Thursday, 6 June 2013

The 5th Wave (The Fifth Wave #1) by Rick Yancey

Sponsored post: I received a digital copy of this book for free on a read-to-review basis. Thanks to Penguin Books (UK) and Netgalley.
The 5th Wave (The Fifth Wave, #1)
Blurb (from Goodreads):
The Passage meets Ender’s Game in an epic new series from award-winning author Rick Yancey.

After the 1st wave, only darkness remains. After the 2nd, only the lucky escape. And after the 3rd, only the unlucky survive. After the 4th wave, only one rule applies: trust no one.

Now, it’s the dawn of the 5th wave, and on a lonely stretch of highway, Cassie runs from Them. The beings who only look human, who roam the countryside killing anyone they see. Who have scattered Earth’s last survivors. To stay alone is to stay alive, Cassie believes, until she meets Evan Walker. Beguiling and mysterious, Evan Walker may be Cassie’s only hope for rescuing her brother—or even saving herself. But Cassie must choose: between trust and despair, between defiance and surrender, between life and death. To give up or to get up.



The 5th Wave by Rick Yancey

My rating: 3 of 5 stars


The 5th Wave (The Fifth Wave, #1)(Source: I received a digital copy of this book for free on a read-to-review basis. Thanks to Penguin Books (UK) and Netgalley.)
When the aliens arrived, they didn’t respond to messages, their ship just hovered out in space, and Cassie chose to ignore them. Then came the EMP, and it was lights out. Then the aliens caused giant Tsunami’s, and then a plague spread by birds. 98% of the world’s human population dead.

16-year-old Cassie was lucky in that both her father and brother survived the first 3 waves, but now she’s alone, and she’s got one clear objective in her head – save her little brother from the aliens that took him from her.
Can Cassie ever hope to save her little brother? Who is the silent assassin who is stalking her? And is this really the end for humanity?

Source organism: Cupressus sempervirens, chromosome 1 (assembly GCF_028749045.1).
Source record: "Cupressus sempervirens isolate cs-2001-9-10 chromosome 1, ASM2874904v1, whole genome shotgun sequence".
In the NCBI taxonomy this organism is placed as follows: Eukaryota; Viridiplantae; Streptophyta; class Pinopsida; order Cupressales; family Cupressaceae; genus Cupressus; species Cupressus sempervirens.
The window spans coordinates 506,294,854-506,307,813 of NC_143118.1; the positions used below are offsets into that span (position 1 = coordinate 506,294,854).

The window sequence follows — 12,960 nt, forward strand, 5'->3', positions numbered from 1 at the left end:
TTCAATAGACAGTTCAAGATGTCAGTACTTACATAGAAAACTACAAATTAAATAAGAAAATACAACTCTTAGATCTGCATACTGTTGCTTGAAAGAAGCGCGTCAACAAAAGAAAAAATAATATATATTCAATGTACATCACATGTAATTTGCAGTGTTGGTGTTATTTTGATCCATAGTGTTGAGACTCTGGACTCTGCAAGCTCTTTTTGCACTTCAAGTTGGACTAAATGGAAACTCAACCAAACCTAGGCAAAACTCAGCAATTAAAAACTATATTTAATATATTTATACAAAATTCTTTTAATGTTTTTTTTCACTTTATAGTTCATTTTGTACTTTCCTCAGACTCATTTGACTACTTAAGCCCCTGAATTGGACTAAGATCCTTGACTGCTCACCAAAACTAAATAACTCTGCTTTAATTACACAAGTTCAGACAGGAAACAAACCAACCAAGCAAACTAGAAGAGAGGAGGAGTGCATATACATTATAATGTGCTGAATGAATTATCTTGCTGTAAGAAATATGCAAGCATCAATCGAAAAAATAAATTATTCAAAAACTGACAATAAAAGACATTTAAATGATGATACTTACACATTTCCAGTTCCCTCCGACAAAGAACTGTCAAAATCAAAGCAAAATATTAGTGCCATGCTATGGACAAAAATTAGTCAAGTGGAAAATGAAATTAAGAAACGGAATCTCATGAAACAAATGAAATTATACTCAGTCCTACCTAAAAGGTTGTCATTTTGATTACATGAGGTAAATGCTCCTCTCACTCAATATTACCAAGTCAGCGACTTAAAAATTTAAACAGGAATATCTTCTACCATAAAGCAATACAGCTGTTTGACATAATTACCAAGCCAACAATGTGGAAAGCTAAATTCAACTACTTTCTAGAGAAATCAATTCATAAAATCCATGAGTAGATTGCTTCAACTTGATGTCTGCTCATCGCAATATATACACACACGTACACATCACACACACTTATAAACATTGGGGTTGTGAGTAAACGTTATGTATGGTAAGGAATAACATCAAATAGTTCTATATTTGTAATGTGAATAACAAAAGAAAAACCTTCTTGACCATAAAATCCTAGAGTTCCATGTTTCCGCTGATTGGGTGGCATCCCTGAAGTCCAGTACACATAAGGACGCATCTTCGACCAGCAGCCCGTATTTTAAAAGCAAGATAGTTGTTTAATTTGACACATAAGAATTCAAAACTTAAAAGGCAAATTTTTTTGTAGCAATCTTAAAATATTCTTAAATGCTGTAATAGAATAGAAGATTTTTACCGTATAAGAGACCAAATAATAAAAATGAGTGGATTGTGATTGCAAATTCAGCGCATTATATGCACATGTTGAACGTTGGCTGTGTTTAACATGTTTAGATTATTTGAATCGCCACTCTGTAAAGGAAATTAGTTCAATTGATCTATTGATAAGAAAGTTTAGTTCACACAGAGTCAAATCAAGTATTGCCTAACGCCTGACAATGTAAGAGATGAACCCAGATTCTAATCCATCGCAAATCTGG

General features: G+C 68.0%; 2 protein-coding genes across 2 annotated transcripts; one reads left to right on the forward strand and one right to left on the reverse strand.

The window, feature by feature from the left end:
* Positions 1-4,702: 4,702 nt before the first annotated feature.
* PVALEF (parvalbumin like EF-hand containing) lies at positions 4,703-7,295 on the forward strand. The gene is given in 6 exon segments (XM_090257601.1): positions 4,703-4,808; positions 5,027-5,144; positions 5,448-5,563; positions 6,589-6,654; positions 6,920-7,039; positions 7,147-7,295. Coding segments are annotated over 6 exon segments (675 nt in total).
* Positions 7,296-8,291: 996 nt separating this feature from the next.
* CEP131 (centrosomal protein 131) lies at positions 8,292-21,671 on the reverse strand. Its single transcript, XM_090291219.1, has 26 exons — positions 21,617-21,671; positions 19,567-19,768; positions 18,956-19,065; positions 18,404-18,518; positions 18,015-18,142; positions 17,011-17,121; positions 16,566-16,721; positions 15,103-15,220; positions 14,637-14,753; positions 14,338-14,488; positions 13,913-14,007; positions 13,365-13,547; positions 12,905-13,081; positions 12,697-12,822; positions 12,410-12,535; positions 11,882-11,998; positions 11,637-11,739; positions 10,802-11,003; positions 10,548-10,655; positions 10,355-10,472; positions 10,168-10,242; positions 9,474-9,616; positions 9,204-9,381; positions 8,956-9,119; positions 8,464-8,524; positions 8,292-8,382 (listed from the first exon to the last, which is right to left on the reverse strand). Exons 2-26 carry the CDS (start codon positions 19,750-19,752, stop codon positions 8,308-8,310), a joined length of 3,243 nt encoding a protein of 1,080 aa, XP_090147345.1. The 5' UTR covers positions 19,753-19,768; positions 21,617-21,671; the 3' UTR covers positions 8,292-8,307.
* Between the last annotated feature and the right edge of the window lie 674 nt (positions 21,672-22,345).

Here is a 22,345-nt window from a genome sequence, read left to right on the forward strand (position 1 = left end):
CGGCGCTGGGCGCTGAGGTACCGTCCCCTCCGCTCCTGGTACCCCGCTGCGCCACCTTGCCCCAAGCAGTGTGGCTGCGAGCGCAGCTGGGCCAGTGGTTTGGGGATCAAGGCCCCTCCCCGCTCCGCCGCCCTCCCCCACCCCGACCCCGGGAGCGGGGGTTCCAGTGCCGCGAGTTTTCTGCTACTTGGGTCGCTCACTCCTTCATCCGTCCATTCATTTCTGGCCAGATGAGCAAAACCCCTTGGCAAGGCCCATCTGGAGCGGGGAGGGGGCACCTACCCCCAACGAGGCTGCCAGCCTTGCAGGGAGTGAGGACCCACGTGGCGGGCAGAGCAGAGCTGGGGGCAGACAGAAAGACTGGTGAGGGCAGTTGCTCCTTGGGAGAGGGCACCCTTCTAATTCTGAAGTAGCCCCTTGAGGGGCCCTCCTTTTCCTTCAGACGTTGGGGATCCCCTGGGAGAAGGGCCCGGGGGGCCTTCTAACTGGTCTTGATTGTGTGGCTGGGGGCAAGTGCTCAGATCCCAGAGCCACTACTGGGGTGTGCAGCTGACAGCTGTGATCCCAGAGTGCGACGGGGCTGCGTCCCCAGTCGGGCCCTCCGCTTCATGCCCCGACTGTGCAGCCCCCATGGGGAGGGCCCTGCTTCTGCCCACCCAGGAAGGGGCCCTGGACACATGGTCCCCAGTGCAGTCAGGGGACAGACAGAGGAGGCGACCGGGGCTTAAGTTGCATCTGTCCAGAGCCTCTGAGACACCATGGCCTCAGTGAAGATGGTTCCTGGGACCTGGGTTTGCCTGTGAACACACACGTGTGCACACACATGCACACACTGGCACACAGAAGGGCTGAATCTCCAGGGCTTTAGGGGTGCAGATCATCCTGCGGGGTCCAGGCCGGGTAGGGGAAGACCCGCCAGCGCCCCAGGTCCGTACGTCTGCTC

This was an interesting dystopian, with a sci-fi element, but I expected more.

We started off following Cassie, and I liked her. She was fairly feisty and determined, and she gave her all for her family. Then we switch to some kid calling himself Zombie, which was pretty confusing. I didn’t like Zombie as much, his depression and withdrawal from society made him difficult to really get a feel for.
The story then jumped back and forth between Cassie and Zombie, and every time it happened I had trouble working out who I was now following (maybe this is cleared up with some editing in the final version?), this could be easily solved.
Anyway, I liked the bits with Cassie, she was fighting for her survival, and trying to do the best by her family in a really stinky situation, but she never gave up hope.

The bits with Zombie on the other hand got old quick. There was stuff about training – military training, stuff about micro-chips inserted into people, missions etc. and unfortunately I got bored of this really quick. I got so bored in fact that I put this book down to read two others whilst trying to get through it. I mean, I’m a big fan of dystopians, this one just bored me in places, which was a really shame after such a promising start. Maybe the hype spoilt this for me, I don’t know, but I just didn’t like this one as much as I expected.

There was a bit of romance in this one quite strangely, although I did get a real déjà vu vibe at one point that reminded me very strongly of a similar plotline in ‘The Host’. I can’t say that I was that big a fan of the romance in this one though, it didn’t excite me, and if anything I was a little wary of trusting anyone in this dystopian world.

I thought the plot was okay, and some of the ideas were quite clever, but the slower and more boring parts just dragged so much that they kinda ruined it for me. I have read quite a lot of dystopians, and this one for me was pretty average.

One annoying thing that I have just suddenly realised though, is that the aliens don’t have bodies, they only have consciousness – they take over bodies (a bit like in ‘The Host’ only they don’t even have that much physicality.) anyway, if they’re planning on killing all the humans so they can have the planet to themselves, what are they going to live in? Are they going to use cockroach bodies or something? I mean realistically, if they kill all the humans, won’t they have nothing to inhabit? And if they only have consciousness and no bodies, surely they don’t need food, water etc. so what’s the point? I’m puzzled by this.
Overall; an interesting sci-fi/dystopian, but I expected more.
6.5 out of 10.


3 comments:

  1. Thanks for the review. I'm planning to take this with me on vacation in a few weeks and I'll have to see what I think.

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  2. I like the sound of Cassie, but not the jumps and the zombies

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  3. Well even if a little reminded you of The Host then I am all over it because I love that book. Too bad about the zombie guy though.

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